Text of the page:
GALLERY: Crow Country comes together for Children in Need

PUBLISHED: 17:26 24 November 2011

Matt Baker in Barley

Matt Baker in Barley


BBC CHILDREN in Need this year raised a record amount with over £26m donated across the UK – and Crow country did more than its fair share of fundraising.

Schools in Royston were among those that made the effort with Roysia and Tannery Drift making the effort with special events. Students, as well as staff, donned fancy dress.

Money was raised at Roysia with competitions, and the razzle dazzle of the annual talent show.

“At the last count the school had raised an amazing £313.64 for Children in Need,” said acting deputy head Erica Clark.

“Well done to everyone.”

Children at Tannery Drift took the unusual step of dressing as Roald Dahl characters as part of a special literary week which culminated on Friday.

Kate Penfold, literacy leader, said: “We are so proud of our children, it is inspiring to see them all bursting with such enthusiasm for learning.”

It wasn’t just the pupils who got in on the act with a Melbourn lollipop lady selling chocolate apples and raising £61 for her troubles.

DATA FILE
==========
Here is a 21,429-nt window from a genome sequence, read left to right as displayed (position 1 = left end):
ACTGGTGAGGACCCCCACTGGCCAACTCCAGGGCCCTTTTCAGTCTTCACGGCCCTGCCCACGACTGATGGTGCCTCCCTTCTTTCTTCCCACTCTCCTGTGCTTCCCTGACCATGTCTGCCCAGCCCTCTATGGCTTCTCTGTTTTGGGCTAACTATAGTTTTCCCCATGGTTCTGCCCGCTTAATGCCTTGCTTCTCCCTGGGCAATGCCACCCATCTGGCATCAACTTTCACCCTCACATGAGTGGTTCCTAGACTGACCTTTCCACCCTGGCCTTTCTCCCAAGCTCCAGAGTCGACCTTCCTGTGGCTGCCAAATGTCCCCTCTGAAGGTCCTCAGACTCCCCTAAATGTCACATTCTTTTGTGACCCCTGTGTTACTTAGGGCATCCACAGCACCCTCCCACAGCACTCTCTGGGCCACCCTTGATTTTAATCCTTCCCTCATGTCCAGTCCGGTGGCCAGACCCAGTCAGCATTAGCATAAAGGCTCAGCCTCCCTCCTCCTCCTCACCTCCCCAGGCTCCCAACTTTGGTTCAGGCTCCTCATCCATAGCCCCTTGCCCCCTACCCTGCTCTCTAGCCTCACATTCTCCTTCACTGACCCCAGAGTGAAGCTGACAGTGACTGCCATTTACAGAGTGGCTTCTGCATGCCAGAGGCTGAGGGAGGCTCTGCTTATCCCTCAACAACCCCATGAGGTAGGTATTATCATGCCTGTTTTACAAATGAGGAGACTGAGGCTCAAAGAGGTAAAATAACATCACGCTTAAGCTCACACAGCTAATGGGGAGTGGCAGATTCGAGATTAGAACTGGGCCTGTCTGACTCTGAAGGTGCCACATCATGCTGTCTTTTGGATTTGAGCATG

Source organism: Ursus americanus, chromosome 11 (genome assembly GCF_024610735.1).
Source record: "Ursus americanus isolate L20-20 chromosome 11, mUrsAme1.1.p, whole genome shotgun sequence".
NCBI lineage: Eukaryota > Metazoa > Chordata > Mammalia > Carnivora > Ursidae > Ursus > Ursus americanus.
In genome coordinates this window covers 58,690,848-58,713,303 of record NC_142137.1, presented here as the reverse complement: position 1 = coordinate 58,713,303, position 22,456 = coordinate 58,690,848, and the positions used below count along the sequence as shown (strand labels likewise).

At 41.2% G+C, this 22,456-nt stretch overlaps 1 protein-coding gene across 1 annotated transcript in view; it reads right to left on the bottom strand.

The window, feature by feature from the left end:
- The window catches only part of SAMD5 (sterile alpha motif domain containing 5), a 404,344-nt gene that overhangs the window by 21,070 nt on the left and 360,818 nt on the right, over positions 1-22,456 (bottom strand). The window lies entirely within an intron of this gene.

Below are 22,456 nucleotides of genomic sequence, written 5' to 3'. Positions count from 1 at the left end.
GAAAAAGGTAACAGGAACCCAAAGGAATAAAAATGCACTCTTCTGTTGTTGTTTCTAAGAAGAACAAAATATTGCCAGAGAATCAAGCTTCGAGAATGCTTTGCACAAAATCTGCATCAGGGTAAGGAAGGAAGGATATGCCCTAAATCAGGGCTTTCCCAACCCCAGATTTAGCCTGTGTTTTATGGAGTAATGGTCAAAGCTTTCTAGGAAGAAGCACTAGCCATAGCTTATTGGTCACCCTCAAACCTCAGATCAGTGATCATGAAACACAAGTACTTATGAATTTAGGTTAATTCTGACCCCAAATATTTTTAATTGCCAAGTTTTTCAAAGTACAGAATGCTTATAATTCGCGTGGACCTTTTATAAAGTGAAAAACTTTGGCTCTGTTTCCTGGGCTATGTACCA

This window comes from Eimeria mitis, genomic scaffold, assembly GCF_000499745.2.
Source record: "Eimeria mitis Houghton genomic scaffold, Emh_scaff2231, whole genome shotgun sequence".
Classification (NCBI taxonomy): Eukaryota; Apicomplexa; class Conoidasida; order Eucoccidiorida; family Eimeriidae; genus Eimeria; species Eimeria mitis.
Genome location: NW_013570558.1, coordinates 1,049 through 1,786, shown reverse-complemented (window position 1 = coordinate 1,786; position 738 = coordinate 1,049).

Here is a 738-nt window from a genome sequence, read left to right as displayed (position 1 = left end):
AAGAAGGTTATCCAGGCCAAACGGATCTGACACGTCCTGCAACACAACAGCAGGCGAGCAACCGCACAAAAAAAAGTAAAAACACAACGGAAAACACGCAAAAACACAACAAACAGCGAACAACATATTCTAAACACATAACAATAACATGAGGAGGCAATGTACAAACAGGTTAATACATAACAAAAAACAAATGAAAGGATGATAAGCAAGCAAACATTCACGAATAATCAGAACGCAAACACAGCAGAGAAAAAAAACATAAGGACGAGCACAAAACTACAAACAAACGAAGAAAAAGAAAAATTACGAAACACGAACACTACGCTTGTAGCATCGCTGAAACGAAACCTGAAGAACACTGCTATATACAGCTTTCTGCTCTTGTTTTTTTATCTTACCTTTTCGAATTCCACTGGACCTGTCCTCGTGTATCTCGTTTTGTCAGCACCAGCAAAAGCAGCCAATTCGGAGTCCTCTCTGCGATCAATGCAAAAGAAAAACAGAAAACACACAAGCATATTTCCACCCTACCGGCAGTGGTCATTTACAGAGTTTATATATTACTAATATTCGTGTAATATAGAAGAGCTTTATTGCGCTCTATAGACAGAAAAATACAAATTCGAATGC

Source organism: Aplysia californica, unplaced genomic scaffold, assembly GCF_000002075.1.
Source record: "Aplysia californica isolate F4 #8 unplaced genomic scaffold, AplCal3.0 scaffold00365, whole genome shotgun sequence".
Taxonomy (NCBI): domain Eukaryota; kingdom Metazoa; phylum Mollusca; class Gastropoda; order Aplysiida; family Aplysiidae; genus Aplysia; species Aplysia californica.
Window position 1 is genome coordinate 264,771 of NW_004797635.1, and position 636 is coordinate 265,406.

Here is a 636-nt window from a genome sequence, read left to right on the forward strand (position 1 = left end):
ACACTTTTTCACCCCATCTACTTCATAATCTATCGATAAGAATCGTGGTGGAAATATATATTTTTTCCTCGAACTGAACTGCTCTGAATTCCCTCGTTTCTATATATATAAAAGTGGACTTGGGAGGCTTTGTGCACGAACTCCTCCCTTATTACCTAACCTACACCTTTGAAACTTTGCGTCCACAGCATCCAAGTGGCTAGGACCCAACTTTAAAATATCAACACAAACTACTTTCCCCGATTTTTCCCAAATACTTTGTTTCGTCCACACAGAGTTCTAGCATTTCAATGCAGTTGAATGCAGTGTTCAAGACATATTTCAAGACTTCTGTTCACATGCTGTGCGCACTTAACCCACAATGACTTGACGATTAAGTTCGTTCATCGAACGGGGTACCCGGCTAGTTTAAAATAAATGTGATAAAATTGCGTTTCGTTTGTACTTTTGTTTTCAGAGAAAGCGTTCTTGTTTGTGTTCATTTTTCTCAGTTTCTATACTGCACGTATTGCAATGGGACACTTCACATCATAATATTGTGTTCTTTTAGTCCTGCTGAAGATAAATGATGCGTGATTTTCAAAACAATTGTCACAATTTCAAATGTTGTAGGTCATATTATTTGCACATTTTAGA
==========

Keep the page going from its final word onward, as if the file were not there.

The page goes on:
A bona fide TV star also briefly passed through the region on his rickshaw fundraising quest.

Matt Baker, of The One Show, cycled through Barley on Friday morning, and was said to have caused school run gridlock outside Richmond’s Coach Depot.

He raised more than £1m by journeying almost 500 miles on a rickshaw in just eight days from Edinburgh Castle to Television Centre in London.

The Rotary Club of Royston also got in the spirit of the event with members of the organisation putting shoe leather to tarmac to collect cash.

A record-breaking £2,300 was raised over two days with more than £800 collected at Tesco superstore on Friday and the rest from collections around the town centre on Saturday.

Royston Rotary Club president Neil Heywood said: “The response was absolutely marvellous and we raised more this year than in the past.

“It certainly helped having Pudsey bear with us as it became a great attraction for the youngsters.”

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